By Christy Cael
[Functional Anatomy]

The platysma is the most superficial muscle of the anterior neck, and extends from the mandible and fascia of the face. Its origin is not bony; rather, it is attached to the fascia of the chest and the anterior shoulder girdle. This muscle is one of several mimetic muscles, or muscles responsible for facial expression. Each of these muscles is controlled by the facial nerve, with the platysma specifically controlled by the deep cervical portion.
The platysma is a flat, continuous sheet of muscle (generally termed a panniculus muscle). Panniculus muscles are found in many animals, and function to move areas of skin, a movement useful in shaking off flies, raising hair, and shivering. In humans, the platysma is a vestigial muscle made redundant by the broad range of the upper extremities, which allows the hand to reach nearly all parts of the body.
While the platysma is less functional in flicking flies, it is very active in creating specific human facial expressions. This muscle draws the lower lip downward and laterally while creating ridges or wrinkles in the skin of the neck and chest. When combined with different movements of the forehead, eyes, and nose, this action characterizes the facial expressions of stress or anger.
Prolonged periods of deep concentration or stress may create tension and pain in the platysma. This tension may be exacerbated by poor tissue mobility around the pectoralis major and anterior deltoid, as well as postural deviations like forward head posture or kyphosis. Improving posture in the head, neck, and shoulder girdle, as well as circulation and tissue mobility in the chest and anterior shoulder, may alleviate pain and tension in the platysma.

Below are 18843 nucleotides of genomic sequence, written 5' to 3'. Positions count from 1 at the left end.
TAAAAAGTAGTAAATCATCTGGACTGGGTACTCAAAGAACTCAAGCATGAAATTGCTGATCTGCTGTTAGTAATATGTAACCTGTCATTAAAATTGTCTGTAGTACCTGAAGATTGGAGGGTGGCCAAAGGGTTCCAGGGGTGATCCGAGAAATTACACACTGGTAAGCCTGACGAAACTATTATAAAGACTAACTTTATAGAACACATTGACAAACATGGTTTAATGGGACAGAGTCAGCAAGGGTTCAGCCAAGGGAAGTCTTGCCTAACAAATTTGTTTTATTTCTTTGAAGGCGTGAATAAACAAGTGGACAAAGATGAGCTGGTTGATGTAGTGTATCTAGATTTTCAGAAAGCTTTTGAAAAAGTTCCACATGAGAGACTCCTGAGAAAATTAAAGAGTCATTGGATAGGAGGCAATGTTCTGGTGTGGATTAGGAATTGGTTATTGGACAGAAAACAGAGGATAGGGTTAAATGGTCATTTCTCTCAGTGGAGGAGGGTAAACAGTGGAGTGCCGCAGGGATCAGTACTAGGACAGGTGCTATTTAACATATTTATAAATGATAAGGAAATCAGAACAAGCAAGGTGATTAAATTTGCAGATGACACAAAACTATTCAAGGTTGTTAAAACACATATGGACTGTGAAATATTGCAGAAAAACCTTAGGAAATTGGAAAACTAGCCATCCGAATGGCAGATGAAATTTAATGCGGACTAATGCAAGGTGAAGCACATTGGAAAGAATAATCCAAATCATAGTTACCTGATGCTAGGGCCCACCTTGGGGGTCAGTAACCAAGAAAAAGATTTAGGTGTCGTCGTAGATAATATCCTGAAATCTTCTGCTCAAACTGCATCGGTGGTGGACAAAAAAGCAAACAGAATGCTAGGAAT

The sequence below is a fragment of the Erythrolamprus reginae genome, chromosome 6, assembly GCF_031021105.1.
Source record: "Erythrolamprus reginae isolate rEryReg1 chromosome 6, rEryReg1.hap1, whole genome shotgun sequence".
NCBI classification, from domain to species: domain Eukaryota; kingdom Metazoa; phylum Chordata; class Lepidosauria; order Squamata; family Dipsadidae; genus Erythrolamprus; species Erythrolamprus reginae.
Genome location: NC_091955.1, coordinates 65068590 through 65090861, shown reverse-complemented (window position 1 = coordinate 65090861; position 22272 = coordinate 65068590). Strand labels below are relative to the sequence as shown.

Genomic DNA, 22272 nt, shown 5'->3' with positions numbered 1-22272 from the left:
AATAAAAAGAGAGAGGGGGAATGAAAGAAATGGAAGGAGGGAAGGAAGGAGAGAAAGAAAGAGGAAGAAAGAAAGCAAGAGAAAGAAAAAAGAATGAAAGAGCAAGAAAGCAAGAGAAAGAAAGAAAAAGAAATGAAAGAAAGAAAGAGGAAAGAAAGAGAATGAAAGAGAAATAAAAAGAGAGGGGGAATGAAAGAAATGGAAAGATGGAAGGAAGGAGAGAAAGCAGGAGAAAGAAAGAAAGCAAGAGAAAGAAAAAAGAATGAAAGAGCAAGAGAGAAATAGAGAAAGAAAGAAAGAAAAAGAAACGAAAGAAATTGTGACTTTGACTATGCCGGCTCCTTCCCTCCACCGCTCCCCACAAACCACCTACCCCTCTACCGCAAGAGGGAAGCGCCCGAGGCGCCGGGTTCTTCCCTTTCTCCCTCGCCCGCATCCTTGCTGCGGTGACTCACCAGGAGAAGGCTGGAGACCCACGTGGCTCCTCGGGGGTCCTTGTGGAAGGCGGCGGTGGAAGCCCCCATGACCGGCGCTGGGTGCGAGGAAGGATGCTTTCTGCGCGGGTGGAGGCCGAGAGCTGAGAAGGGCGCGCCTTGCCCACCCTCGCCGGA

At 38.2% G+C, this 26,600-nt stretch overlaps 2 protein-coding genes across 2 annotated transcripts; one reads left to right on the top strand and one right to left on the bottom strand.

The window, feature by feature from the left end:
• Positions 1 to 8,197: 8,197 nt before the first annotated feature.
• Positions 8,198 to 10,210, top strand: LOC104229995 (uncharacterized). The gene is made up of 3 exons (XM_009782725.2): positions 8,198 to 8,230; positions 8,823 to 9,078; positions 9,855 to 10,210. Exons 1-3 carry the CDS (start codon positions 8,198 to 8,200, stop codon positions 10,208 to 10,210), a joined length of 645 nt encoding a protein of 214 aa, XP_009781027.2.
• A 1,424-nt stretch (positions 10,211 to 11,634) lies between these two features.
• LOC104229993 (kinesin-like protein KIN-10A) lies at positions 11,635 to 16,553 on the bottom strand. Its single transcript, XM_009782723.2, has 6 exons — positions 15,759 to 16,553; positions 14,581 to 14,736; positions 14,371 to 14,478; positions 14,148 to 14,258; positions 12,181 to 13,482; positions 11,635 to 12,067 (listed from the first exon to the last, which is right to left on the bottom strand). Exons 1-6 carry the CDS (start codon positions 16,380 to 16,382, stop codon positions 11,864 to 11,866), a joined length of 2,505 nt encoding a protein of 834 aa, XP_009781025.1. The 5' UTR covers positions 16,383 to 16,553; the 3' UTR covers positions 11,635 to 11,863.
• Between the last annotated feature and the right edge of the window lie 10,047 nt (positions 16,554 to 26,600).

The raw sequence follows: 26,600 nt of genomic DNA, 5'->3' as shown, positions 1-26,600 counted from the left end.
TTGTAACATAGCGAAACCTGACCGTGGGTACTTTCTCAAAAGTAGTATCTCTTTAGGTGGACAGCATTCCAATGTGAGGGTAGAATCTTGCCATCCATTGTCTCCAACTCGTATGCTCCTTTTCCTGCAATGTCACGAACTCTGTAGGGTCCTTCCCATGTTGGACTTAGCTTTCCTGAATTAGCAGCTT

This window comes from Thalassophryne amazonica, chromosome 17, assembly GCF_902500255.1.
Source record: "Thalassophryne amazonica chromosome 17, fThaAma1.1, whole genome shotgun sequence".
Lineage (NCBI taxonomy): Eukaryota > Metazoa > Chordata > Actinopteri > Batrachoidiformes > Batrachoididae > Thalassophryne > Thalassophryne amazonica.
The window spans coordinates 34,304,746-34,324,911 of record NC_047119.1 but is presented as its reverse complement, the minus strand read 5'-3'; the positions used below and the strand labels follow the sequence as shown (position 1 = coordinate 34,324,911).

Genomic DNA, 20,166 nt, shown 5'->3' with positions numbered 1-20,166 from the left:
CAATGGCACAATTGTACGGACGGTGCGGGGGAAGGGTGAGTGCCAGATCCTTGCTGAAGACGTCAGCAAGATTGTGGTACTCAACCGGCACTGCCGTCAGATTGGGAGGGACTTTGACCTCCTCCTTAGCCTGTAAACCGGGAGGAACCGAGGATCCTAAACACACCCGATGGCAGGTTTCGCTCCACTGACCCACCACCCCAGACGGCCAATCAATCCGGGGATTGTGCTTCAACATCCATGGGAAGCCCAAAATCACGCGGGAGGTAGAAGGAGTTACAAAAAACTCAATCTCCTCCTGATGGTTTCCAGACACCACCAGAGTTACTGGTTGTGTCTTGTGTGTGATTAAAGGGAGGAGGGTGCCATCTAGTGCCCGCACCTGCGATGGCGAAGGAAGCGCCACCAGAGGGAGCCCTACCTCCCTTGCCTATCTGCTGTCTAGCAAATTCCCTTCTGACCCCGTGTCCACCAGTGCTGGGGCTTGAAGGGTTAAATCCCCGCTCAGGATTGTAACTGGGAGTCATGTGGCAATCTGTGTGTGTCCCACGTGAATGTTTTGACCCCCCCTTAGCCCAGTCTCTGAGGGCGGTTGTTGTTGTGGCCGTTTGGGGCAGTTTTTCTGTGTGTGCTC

Clients who must emphasize or exaggerate facial expressions, like actors, performers, sign language interpreters, and teachers, may experience excessive tension in the platysma, as well as the other mimetic muscles. Include superficial friction techniques and myofascial release of these muscles for these clients in particular, or as part of treatment for neck issues, temporomandibular joint dysfunction, headaches, or as a nice finish for relaxation massage.

Palpating the Platysma
Positioning: client supine.
1. Sitting at the client’s head, locate the superficial flesh on the front of the neck with your fingertips.
2. Have the client draw the lower lip down and make a big frown.
3. Gently palpate the ridges formed between the mandible and chest by the platysma muscle.
4. Have the client lift the head to further ensure proper location.

Chin Lift
1. Stand or sit up straight.
2. Keep your neck elongated as you lift your chin and look upward.
3. Close your lips and relax, feeling a gentle stretch in the front of the neck.
4. Increase the stretch by stretching your bottom lip up over the top lip.
5. Lower your head, then repeat.

Christy Cael is a licensed massage therapist and certified strength and conditioning specialist. Her private practice focuses on injury treatment, biomechanical analysis, craniosacral therapy, and massage for clients with neurological issues. She is an instructor at The Bodymechanics School of Myotherapy & Massage in Olympia, Washington. She is also the author of Functional Anatomy: Musculoskeletal Anatomy, Kinesiology, and Palpation for Manual Therapists (Lippincott Williams & Wilkins, 2009). Contact her at

Editor’s note: The Client Homework element in Functional Anatomy is intended as a take-home resource for clients experiencing issues with the profiled muscle. The stretches identified in Functional Anatomy should not be performed within massage sessions or progressed by massage therapists, in order to comply with state laws and maintain scope of practice.